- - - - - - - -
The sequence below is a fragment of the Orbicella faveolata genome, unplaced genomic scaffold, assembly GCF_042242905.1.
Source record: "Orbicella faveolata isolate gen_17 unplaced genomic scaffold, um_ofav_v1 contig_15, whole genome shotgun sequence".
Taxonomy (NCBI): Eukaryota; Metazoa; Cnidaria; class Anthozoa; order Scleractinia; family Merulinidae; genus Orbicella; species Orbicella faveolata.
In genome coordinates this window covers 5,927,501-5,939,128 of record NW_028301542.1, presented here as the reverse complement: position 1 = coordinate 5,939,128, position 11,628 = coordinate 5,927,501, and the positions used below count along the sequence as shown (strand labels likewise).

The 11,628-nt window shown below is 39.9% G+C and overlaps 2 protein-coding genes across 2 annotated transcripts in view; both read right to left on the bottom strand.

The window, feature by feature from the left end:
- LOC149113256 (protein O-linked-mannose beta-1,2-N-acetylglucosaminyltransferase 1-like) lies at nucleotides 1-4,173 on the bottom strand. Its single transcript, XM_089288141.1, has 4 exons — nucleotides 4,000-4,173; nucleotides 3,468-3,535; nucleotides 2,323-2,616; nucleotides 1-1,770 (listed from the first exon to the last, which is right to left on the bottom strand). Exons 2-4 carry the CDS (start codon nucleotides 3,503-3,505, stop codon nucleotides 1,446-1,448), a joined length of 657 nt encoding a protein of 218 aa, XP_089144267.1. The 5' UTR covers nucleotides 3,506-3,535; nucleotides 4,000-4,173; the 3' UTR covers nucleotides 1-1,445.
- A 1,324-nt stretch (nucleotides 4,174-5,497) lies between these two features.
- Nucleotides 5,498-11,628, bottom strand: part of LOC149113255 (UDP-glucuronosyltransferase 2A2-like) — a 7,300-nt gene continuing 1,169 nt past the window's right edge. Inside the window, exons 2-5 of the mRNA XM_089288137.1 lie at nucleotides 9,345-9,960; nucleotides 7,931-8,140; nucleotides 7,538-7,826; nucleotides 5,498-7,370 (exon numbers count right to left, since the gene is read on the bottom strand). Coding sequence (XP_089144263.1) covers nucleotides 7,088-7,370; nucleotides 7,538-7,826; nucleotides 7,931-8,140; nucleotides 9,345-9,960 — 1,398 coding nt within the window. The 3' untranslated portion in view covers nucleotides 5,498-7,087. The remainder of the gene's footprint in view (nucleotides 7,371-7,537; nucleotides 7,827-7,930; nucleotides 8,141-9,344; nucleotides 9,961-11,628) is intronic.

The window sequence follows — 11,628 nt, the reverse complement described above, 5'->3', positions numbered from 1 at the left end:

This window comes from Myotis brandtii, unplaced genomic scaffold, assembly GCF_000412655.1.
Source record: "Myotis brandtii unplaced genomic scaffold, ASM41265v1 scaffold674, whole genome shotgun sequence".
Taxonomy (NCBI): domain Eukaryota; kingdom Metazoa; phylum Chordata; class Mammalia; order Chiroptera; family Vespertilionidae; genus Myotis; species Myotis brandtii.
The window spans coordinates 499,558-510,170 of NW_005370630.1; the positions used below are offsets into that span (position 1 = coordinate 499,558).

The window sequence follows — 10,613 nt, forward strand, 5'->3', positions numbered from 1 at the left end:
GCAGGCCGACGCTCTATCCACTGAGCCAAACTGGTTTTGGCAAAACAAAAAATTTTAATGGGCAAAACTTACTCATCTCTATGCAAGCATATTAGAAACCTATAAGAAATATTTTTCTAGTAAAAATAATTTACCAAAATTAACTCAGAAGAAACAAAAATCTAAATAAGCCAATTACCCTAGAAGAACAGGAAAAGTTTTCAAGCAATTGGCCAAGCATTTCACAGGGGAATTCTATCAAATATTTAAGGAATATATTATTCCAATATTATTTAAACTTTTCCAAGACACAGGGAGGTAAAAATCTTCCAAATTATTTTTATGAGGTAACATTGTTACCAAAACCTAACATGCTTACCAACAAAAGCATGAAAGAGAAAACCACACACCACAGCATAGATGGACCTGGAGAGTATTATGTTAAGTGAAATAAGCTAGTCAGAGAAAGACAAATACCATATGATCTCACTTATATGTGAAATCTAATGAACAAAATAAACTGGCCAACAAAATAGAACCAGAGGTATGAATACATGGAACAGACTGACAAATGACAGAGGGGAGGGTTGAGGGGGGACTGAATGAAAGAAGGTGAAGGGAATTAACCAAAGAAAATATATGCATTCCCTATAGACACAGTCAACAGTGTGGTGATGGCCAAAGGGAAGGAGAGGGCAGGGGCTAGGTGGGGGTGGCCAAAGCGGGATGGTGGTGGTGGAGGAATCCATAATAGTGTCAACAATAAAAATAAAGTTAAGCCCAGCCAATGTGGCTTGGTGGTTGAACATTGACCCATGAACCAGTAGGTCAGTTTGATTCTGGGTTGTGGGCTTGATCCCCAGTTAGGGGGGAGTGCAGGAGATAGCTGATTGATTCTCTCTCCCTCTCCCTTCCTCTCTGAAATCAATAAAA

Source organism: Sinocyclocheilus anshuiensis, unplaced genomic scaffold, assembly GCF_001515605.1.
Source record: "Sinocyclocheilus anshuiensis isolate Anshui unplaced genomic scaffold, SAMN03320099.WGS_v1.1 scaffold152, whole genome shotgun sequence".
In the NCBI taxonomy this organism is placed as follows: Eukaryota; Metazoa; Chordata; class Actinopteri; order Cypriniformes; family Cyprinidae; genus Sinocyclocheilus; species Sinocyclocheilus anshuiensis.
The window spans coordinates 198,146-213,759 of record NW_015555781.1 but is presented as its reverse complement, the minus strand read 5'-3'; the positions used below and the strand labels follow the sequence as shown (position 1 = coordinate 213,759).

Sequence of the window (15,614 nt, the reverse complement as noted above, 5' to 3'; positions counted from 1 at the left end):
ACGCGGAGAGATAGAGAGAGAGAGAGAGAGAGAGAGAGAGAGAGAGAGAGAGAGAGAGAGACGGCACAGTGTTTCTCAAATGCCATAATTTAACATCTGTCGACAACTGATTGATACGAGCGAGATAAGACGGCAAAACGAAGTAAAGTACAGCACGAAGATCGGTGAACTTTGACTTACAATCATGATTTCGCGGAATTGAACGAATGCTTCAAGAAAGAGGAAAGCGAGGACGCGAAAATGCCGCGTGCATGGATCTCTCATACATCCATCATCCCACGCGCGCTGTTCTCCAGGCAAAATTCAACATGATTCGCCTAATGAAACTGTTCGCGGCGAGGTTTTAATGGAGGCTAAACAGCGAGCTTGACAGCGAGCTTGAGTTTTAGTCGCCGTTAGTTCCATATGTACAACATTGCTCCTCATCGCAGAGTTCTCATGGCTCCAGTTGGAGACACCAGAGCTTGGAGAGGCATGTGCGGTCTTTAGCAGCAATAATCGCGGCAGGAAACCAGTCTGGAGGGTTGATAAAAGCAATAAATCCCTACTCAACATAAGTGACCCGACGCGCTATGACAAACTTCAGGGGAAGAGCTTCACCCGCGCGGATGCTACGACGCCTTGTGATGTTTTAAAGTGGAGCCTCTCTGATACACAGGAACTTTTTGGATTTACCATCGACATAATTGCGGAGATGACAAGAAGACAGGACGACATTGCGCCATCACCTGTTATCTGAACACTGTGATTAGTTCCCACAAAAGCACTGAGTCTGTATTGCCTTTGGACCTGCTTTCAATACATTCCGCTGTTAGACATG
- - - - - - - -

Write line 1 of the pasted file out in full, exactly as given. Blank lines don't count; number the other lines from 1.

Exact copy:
The sequence below is a fragment of the Orbicella faveolata genome, unplaced genomic scaffold, assembly GCF_042242905.1.